NORFOLK, Va. (WAVY/AP) – An attorney representing court clerks in Norfolk and Prince William County says the judge who struck down the ban on same-sex marriage overstepped her authority.
Court papers filed Friday in Richmond say U.S. District Judge Arenda Wright Allen used authority the U.S. Supreme Court reserved for states.
Lawyers for the same-sex couples who filed the lawsuit may respond in April.
A three judge panel with the fourth circuit court of appeals will hear the case in May.
Attorney David B. Oakley wrote that under a Supreme Court precedent, “state laws respecting same-sex marriage are protected from federal intrusion.” Some lower courts have adhered to that while others have improperly taken it upon themselves to decide that standards have changed, he said in the brief.
“States have the right to define marriage, and if they choose to allow same-sex marriage or other non-traditional marriage, they are free to do so,” he wrote. “However, the states cannot be compelled to alter the idea of marriage to include same-sex couples.”
He said clerks could be faced with lawsuits from other people who are prohibited to marry.
“For example, if the definition of marriage is no longer based on procreation and the ability to procreate naturally, then what is the purpose in prohibiting marriage between persons of close kinship,” Oakley wrote.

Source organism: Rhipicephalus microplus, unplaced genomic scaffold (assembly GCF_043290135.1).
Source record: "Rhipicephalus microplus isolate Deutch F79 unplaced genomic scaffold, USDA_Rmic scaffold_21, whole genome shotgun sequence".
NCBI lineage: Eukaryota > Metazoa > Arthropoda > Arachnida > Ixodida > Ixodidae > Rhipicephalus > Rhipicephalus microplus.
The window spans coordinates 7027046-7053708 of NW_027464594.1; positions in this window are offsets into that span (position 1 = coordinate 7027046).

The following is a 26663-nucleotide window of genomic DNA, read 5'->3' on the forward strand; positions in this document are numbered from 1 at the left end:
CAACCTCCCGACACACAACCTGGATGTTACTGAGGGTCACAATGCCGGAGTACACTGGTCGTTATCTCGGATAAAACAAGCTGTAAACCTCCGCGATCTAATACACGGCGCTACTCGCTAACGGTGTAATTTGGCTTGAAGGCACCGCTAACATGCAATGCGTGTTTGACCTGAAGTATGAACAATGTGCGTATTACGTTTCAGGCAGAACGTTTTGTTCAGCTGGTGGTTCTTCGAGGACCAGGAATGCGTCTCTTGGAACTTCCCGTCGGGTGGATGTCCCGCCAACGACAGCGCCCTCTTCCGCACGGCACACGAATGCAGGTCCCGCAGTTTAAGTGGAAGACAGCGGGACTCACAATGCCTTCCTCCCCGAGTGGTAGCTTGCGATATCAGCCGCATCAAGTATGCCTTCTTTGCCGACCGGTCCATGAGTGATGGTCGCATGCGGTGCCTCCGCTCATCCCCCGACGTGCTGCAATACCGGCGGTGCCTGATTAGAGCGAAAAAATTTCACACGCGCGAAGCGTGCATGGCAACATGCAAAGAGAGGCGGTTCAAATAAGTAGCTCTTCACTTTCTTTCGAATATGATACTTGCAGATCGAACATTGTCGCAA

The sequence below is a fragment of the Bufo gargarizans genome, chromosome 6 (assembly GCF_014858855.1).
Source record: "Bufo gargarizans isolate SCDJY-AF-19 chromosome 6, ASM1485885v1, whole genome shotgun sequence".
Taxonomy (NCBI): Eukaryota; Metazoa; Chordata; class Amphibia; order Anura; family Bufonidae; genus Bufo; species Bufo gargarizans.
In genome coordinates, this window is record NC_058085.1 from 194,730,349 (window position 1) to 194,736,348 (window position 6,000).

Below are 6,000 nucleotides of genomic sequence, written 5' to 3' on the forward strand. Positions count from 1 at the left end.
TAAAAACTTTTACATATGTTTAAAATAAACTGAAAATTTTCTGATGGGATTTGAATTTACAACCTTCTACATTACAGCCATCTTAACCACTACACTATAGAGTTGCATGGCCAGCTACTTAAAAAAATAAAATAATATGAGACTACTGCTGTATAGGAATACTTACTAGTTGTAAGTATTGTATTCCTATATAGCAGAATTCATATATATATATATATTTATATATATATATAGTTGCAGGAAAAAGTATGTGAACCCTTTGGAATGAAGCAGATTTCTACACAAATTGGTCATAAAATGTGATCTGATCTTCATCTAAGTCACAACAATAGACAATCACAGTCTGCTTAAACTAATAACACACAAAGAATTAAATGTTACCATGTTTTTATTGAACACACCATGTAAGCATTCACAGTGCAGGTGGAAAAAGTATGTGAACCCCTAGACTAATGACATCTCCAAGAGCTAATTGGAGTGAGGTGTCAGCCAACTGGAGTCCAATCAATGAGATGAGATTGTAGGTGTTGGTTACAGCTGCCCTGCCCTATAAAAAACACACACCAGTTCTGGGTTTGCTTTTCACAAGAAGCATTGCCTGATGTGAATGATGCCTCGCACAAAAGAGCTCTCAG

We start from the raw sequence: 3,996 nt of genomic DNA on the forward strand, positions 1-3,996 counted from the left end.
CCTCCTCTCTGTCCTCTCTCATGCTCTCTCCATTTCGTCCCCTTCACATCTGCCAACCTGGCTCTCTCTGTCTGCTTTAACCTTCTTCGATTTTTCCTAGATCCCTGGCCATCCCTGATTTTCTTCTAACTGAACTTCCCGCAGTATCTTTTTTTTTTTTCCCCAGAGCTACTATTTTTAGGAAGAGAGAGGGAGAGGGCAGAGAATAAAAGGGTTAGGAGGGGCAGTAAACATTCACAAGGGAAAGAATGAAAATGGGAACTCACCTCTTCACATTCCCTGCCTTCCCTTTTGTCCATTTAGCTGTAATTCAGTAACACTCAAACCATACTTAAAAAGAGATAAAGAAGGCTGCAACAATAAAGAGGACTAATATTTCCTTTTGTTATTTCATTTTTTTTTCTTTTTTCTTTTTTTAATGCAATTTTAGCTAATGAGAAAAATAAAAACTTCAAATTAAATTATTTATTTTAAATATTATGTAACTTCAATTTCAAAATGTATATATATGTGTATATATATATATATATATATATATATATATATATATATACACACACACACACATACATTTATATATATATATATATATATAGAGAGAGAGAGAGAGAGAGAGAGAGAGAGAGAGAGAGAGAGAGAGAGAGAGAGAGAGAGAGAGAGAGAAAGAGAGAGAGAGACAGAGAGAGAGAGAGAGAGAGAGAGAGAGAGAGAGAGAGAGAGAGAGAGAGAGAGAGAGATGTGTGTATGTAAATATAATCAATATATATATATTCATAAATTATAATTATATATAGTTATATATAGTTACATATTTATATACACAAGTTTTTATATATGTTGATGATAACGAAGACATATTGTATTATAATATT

He also said Allen missed the mark in citing Loving v. Virginia, the Supreme Court case that struck down the state’s interracial marriage ban, as a basis for invalidating Virginia’s statutes and constitutional amendment prohibiting same-sex marriage.
“Unlike infringing on the right to marry based on invidious racial laws, the decision to restrict marriage to couples of the opposite sex is not based on any suspect or irrational classifications,” Oakley wrote.
Allen put her decision on hold while it is appealed, which means gay couples in Virginia remain unable to marry until the case is ultimately resolved.
The plaintiffs are Timothy Bostic and Tony London of Norfolk, who were denied a marriage license by Norfolk Circuit Court Clerk George E. Schaefer III’s office, and Carol Schall and Mary Townley of Chesterfield County, whose 2008 marriage in California is not recognized in Virginia.
Prince William County Circuit Court Clerk Michele McQuigg intervened as a defendant because the outcome affects clerks throughout the state.
Virginia Attorney General Mark Herring is not defending the gay marriage ban, which he says is unconstitutional.
At least 17 states and the District of Columbia have state laws or court decisions that allow same-sex couples to marry.